Monday, January 6, 2014
Nassim (The Regent Hotel)
Poster Board # P1-1

Marleen Kunneman, MA1, Arwen H. Pieterse, PhD1, Anne M. Stiggelbout, PhD1, Remi A. Nout, MD, PhD1, Moniek Kamps2, Oswald J.A. Mattheussens, MD3, Ludy C.H.W. Lutgens, MD, PhD4, Roy F.P.M. Kruitwagen, MD, PhD2 and Carien L. Creutzberg, MD, PhD1, (1)Leiden University Medical Center, Leiden, Netherlands, (2)Maastricht University Medical Center, Maastricht, Netherlands, (3)Rijnland Hospital, Leiden, Netherlands, (4)MAASTricht Radiation Oncology Clinic, Maastricht, Netherlands
Purpose: The contribution of vaginal brachytherapy (VBT) to local control in high-intermediate risk endometrial cancer (EC) has been established, but VBT is associated with several side effects and does not improve overall survival. Furthermore, five-year local control, including treatment for relapse, is estimated to be nearly similar for VBT and a watchful waiting policy (WWP). Our aim was to assess treatment preferences of EC-patients and clinicians regarding VBT and WWP.

Methods: Individual face-to-face interviews were held with 95 treated EC patients, half of them treated with surgery alone (low risk) and half of them treated with surgery and post-operative VBT (high-intermediate risk). Patients received information on both VBT and WWP, local recurrence rates, possible harms, and burden of the management strategies. The Treatment Trade-off Method (TTM) was used to assess minimal desired benefit or maximum accepted risk of harm caused by VBT before preferring VBT. Seventy-seven clinicians (25 radiation oncologists, 28 gynecologists, 24 gynecologic oncologists; response rate 38%) completed an online questionnaire assessing their treatment preference and their minimal desired benefit. Patients also reported their involvement preferences.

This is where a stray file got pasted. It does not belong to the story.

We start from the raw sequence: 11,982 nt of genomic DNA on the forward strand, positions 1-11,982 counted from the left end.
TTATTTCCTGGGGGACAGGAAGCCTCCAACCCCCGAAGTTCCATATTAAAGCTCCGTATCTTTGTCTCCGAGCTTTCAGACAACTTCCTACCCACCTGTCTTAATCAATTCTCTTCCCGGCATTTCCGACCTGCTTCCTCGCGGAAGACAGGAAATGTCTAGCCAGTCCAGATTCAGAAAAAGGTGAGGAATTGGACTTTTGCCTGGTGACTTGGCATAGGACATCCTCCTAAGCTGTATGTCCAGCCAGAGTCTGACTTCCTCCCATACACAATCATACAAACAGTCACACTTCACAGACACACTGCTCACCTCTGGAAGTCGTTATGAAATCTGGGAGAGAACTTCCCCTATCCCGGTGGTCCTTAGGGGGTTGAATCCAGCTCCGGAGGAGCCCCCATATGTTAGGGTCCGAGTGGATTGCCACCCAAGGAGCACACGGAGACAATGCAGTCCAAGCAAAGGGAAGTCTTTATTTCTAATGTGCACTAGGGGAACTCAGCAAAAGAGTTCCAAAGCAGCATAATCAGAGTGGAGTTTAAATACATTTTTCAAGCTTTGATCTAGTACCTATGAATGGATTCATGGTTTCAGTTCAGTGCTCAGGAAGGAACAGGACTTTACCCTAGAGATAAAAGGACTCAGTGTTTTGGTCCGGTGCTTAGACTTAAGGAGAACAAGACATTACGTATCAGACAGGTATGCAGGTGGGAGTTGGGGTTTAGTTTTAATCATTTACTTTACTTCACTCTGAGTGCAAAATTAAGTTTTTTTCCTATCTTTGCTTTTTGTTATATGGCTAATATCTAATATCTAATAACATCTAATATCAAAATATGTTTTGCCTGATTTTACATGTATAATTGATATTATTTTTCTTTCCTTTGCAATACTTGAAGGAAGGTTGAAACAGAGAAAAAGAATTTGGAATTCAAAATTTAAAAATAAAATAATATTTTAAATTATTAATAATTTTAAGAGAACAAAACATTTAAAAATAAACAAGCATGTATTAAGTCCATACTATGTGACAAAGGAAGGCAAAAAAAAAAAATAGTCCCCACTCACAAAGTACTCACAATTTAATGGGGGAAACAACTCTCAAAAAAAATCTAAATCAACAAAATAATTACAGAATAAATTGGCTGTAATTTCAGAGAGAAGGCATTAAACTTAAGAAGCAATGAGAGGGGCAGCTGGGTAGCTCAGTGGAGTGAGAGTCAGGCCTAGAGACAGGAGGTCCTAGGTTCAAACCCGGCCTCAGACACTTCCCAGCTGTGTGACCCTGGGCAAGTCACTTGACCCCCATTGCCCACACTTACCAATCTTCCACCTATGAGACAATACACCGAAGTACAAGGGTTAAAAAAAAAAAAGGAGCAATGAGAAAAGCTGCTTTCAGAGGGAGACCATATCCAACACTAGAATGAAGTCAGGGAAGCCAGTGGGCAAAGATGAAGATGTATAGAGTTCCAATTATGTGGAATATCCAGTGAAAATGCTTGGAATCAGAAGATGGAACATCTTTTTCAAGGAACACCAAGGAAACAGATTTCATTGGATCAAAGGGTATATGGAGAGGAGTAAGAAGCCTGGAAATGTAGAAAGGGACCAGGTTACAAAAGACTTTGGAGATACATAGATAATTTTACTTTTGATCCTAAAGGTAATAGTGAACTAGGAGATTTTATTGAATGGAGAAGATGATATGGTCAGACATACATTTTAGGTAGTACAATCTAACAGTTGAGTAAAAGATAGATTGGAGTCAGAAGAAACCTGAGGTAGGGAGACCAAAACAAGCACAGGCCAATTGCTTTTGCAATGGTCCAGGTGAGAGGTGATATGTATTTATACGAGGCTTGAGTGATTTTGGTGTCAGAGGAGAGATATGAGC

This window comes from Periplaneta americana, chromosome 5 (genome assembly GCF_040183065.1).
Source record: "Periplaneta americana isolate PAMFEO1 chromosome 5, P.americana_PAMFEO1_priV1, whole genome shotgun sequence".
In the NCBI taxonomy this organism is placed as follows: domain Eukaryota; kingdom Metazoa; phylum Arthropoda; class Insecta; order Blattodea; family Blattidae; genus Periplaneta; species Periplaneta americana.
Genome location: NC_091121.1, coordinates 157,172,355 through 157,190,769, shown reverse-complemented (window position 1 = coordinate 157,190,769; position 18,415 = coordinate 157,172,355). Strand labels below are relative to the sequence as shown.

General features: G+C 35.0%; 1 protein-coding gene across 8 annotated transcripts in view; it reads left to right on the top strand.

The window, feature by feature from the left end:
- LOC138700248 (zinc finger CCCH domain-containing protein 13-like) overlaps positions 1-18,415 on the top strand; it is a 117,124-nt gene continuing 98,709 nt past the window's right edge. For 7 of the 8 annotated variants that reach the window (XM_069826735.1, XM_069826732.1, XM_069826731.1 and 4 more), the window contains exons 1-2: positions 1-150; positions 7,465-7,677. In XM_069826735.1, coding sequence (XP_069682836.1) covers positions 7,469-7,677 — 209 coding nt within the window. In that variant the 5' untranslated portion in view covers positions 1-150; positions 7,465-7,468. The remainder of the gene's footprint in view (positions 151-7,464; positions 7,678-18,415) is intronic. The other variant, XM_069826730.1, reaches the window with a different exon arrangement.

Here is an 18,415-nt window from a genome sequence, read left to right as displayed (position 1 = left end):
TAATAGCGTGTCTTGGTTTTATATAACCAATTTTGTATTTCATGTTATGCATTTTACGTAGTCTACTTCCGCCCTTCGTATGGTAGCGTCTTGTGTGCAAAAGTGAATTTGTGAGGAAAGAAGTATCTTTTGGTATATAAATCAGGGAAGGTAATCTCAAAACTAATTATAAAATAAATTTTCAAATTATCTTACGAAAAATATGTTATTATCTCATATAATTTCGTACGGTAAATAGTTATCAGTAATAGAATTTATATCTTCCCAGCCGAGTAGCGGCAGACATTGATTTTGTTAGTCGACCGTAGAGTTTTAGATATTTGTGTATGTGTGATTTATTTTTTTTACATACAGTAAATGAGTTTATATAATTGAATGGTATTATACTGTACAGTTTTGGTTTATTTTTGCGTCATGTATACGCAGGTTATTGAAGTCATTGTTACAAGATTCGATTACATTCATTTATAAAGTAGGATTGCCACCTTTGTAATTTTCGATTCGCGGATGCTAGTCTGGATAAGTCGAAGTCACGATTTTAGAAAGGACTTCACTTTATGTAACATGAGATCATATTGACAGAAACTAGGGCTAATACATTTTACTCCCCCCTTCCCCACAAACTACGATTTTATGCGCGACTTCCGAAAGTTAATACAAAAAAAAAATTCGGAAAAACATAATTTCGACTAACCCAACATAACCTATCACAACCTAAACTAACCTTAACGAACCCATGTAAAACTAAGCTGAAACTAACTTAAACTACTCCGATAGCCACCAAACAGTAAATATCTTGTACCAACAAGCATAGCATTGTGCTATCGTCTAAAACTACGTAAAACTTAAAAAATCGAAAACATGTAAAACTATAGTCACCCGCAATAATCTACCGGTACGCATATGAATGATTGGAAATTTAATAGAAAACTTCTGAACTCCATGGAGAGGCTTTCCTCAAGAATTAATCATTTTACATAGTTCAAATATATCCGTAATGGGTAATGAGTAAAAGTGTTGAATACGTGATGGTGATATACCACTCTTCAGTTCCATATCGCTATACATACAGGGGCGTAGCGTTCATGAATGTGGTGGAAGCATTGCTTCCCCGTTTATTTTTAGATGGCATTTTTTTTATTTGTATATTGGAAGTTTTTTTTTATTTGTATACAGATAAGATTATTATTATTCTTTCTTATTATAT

Results: At an initial 12% absolute local control benefit of VBT, 92% of the radiation oncologists and 91% of the irradiated patients preferred VBT over WWP. Of the gynecologists, gynecologic oncologists, and non-irradiated patients, respectively 43%, 43% and 52% preferred VBT. The median minimal desired benefit in local control of VBT was 4% (radiation oncologists), 0% (irradiated patients), 17% (gynecologists), 8% (gynecologic oncologists) and 6% (non-irradiated patients). Of the irradiated patients, 92% indicated to choose VBT even if there was no additional benefit. Of the non-irradiated patients, 13% preferred WWP even for a local control benefit of 50% from VBT.

   High-intermediate risk patients indicated that at the time of decision-making they had lacked time or space to think about benefits and harms of VBT (42%), give their opinion on these benefits and harms (43%) or participate in decision-making to their preferred extent (45%).

Conclusions: Our research showed a considerable variation between, as well as within, the patient and clinician groups in how they value local control, harms, and burden of treatment. We recommend that clinicians inform patients on the benefits and harms of treatment options, elicit patients’ preferences and support patients in a process of shared decision-making.